USATSI_8239866_154158418_lowresThe Chicago Blackhawks will have to make do without goalie Corey Crawford, who’s expected to miss about three weeks of action thanks to what the club is calling a “lower body injury.”

Of course, most people know the real story. Crawford hurt his left foot while leaving a concert. A Rise Against concert, to be exact. Chris Kuc of the Chicago Tribune reported that Crawford “missed a step” walking out of the concert on Monday night.

“I’m not getting into the details. I’m just focused on getting back,” Crawford said. “It’s a tough bounce for me and like I said, I feel pretty bad about it. I just want to be out there playing hockey.”

These sorts of off-ice injuries are almost always heavily scrutinized because everybody knows hockey players shouldn’t have lives outside of the game because they’re paid so much. Just ask Claude Giroux or Erik Johnson or Brian Leetch or Joe Sakic and his snowblower, for crying out loud.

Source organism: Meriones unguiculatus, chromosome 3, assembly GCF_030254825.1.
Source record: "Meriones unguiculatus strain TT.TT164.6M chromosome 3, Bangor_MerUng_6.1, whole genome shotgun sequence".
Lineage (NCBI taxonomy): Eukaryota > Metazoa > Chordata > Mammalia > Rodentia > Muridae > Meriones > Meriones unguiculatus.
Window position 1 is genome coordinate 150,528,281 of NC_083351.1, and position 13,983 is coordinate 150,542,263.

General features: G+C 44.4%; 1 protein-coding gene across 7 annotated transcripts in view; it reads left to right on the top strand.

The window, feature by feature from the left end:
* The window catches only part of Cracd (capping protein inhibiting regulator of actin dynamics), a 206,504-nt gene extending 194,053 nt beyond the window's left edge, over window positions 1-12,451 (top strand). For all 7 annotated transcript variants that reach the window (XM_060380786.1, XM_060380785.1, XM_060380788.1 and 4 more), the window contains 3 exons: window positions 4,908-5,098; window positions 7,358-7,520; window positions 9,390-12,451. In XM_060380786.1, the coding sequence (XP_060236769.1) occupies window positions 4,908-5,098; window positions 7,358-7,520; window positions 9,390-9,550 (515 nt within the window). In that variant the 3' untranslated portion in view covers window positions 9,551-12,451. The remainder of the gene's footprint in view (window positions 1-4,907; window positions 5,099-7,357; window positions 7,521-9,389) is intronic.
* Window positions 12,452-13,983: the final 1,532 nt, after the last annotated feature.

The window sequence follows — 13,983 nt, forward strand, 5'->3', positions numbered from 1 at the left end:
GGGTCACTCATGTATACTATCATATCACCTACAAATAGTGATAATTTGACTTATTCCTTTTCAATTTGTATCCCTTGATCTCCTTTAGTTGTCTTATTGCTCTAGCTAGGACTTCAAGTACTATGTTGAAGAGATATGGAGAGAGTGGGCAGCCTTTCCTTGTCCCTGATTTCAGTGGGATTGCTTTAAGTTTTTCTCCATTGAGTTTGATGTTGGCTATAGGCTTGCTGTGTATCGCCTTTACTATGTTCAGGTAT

Reporters wondered whether Crawford had been drinking while at the Rise Against concert, but he wouldn’t get into any details. He did note that when he woke up the following morning, he was in a lot more pain.

Prior to the injury, Crawford saw 14 straight starts for the Blackhawks. He is 12-5-1 this season with a 1.87 goals against average and a .927 save percentage. He missed six games earlier this season with an upper body injury.

“Things were going really well,” Crawford said. “Right now I’m just thinking about trying to get back as quickly as possible and make sure I’m right back where I was when I left off.”

The Blackhawks will have to lean on goalie Antti Raanta and Scott Darling, who was called up from Rockford on Tuesday.

The Blackhawks are also without Patrick Sharp and defenceman Trevor van Riemsdyk, who’s out three to four months with a fractured patella. Sharp is apparently close to returning and he’s been skating with the team.

As for Crawford, hopefully he’ll be able to rise against this setback and return to form as soon as possible. You’re welcome.

Advertisements